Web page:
Soul Winning Evangelism and the Church's Mission

John the Baptist introduced the Lord to the world when he said, “Behold, the Lamb of God who takes away the sin of the world!” (See John 1:29) John the Baptist is an example of the early evangelism that took place during Jesus’ ministry on earth and in the days of the early church. In Scripture, we see a chain of evangelism occurring that began with John the Baptist and is continued by Jesus and His first disciples, then continuing in the early church following Jesus’ death, resurrection, and ascension. For example, Andrew was found by Jesus first, who then found Peter and brought him to Jesus. Then Jesus found Philip, saying “Follow me,” and shortly after, Philip found Nathaniel. (See John 1:35-51) Philip, ‘the evangelist,’ also found the Ethiopian eunuch and passed the gospel onto him. Peter found Cornelius, and thus Gentiles were brought into the early Christian church. Paul also found Lydia and thus started the first church in Europe. Thus the gospel spread in the early church throughout the modern world through this chain of soul-winning evangelism.

Have you ever led a soul to Christ? Have you ever been a link in the chain of conversion? We are saved to serve God and bring others into His fold. Charles Spurgeon, the well-known pastor and preacher, said that he never knew real joy until he led his first soul to Christ. Failure to witness is a serious matter, and we will suffer loss for our failure to warn others about the truth of the gospel. (See Ezekiel 3:17-19) Proverbs 11:30 says that “The fruit of the righteous is a tree of life, and he who wins souls is wise.” Daniel 12:3 teaches, “Those who are wise shall shine like the brightness of the firmament, and those who turn many to righteousness like the stars forever and ever.” A great number of people have stepped out of the sphere of soul-winning by claiming, “I am not an evangelist.” Yet we see this command clearly in Scripture and with the biblical authors who were part of the early church. Paul writes to Timothy saying, “Do the work of an evangelist.” (2 Timothy 4:5) Timothy was a pastor, and his gift was feeding and nurturing the sheep, but Paul reminds him that despite his pressures of shepherding, he was not to neglect the work of the evangelist.

Believers might ask themselves, “What help will I get to bring men to Christ?” Let us consider this question by examining Peter before and after his experience at Pentecost. Before the coming of the Holy Spirit, we see Peter acting in cowardice at times. For example, Peter begins to sink while walking on water because he doubts the power of the Lord. (See Matthew 14:28-30) We see Jesus identifying him as Satan when he fails to recognize Jesus’ reference to dying on the cross in Matthew 16:21-23. We also know that Peter famously denies Christ three times and weeps for his weakness. (See Matthew 26:69-74) Yet now let us remember the events involving Peter after Pentecost, when three thousand people are saved upon hearing his bold preaching on Jesus and His life, death, resurrection, and ascension. (See Acts 2:14-47)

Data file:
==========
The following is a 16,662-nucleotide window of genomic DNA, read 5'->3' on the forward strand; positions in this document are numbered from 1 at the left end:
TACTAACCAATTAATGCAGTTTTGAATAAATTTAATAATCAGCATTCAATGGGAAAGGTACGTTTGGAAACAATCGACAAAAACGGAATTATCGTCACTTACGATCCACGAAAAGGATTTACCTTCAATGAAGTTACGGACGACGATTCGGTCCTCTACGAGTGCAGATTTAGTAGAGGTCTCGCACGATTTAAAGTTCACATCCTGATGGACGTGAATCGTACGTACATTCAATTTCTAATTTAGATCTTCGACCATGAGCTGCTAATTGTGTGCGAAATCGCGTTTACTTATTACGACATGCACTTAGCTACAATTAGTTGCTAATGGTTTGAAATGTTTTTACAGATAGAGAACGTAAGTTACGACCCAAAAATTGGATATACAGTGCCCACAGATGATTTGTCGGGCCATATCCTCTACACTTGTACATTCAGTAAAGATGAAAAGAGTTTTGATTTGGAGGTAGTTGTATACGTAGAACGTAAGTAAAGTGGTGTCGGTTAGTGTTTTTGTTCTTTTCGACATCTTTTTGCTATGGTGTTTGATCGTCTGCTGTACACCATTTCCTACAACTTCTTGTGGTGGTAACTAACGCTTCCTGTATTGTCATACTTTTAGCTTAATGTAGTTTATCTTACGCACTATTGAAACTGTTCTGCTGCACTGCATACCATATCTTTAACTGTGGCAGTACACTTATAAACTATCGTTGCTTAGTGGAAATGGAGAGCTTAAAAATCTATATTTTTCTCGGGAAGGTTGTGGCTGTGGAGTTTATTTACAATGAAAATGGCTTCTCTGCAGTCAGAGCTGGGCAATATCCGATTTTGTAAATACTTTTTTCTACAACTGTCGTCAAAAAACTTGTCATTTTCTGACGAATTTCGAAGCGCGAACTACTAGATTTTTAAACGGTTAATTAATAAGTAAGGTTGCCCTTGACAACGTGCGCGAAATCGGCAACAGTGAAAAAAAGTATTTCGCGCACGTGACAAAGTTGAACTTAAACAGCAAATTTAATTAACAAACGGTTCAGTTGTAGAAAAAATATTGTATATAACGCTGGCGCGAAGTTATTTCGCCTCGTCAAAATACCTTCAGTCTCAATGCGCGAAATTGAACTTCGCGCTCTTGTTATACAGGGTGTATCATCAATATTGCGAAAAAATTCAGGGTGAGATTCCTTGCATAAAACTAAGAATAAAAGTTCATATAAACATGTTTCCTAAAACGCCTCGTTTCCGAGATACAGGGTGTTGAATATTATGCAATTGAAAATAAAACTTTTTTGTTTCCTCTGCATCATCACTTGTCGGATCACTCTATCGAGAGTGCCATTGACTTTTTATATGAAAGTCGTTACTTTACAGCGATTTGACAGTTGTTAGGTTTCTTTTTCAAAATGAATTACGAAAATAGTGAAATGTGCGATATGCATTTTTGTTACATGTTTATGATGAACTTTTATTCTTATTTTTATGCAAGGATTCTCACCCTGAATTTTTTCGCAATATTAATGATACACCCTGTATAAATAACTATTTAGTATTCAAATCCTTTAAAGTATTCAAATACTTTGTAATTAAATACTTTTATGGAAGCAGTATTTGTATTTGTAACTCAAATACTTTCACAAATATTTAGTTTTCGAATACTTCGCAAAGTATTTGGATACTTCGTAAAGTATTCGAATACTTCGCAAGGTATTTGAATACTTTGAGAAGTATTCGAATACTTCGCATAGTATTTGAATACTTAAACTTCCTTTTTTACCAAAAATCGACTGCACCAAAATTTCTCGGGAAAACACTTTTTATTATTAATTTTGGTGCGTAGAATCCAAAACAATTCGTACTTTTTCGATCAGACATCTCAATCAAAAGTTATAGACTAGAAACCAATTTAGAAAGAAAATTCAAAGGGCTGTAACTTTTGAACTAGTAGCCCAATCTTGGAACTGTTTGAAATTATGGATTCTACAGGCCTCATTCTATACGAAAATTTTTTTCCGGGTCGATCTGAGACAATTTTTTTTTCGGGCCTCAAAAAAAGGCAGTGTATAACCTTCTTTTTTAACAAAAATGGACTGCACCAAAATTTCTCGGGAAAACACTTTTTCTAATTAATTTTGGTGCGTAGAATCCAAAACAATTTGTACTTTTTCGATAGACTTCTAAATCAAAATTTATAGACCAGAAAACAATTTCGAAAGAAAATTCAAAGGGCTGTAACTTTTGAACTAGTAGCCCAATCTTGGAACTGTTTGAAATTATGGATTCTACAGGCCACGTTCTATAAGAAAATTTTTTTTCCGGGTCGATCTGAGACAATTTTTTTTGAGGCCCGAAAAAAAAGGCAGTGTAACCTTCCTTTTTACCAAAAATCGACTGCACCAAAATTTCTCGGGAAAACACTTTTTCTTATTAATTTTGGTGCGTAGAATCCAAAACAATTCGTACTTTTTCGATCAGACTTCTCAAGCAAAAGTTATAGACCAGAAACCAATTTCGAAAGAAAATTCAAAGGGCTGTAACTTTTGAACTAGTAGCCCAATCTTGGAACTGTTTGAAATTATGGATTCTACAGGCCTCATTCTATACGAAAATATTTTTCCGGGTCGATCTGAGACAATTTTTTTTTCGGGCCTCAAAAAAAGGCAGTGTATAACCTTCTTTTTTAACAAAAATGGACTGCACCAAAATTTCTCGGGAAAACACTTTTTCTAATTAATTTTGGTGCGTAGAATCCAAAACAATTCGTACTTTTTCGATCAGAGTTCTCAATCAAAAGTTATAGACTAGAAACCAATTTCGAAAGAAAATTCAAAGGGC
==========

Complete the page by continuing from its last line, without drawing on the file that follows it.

What made the difference between these very different acts and Peter’s character? We can deduce that the coming of the Spirit filled Peter powerfully and transformed his life and ministry. In Luke 24:49, Jesus has appeared to His disciples immediately before He ascends, and He promises, “Behold, I send the promise of my Father upon you; but tarry in the city of Jerusalem until you are endued with power from on high.” Again in Acts 1:8 we see a similar message of Jesus’ teaching when He says to them, “But you shall receive power when the Holy Spirit has come upon you; and you shall be witnesses to me in Jerusalem, and in all Judea and Samaria, and to the end of the earth.” After Pentecost, what makes the difference in Peter’s life and ministry is that he has been filled with the Holy Spirit’s power.

For believers today, to be led by the Spirit is the answer to our fear in evangelism. If we look at Philip’s situation, when he is prompted by the Spirit to speak with the Ethiopian eunuch, we can be assured that like Philip, the Spirit will prompt and speak to us when we are faced with an evangelistic opportunity. (See Acts 8:29) The result in this specific situation is that the Ethiopian is saved. We should all ask ourselves, “Do I want to be a soul winner? Do I want my heart filled with Calvary love for the lost?” Because if we all truly want these things, Jesus teaches us in Matthew 21:22 that in “whatever things you ask in prayer, believing, you will receive.”


Every Member Evangelism, Acts 5:42

“And daily in the temple, and in every house, they did not cease teaching and preaching Jesus as the Christ.” This text culminates the record of a highly significant period in the life of the early church. Despite the trouble from within and the opposition from the outside Roman and Jewish world, the church has filled Jerusalem with its doctrine, preaching the Word of God and the way of salvation through Jesus. In addition, serious sin has been judged, and a “great fear” comes upon the early believers in Jerusalem. (See Acts 5:1-11) As is usually the case, the purging of evil from the midst of God’s people brings such a wave of blessing, as can be seen in the events of Acts 5:12-16, that Satan retaliates with opposition and persecution through arrests and suffering. (See Acts 4) When the apostles preach publicly, they teach about the resurrection of Jesus and consequently, five thousand men are saved. Despite the retaliation, opposition, and persecution, these undaunted warriors of the cross depart rejoicing and cease not to teach and preach Jesus Christ daily in the temple and in every house. (See Acts 5:42) The order of these events is irreversible. First there is the exposure and judgment of sin, then follows the blessing through the activities of a cleansed church, and finally the inevitable opposition from Satan.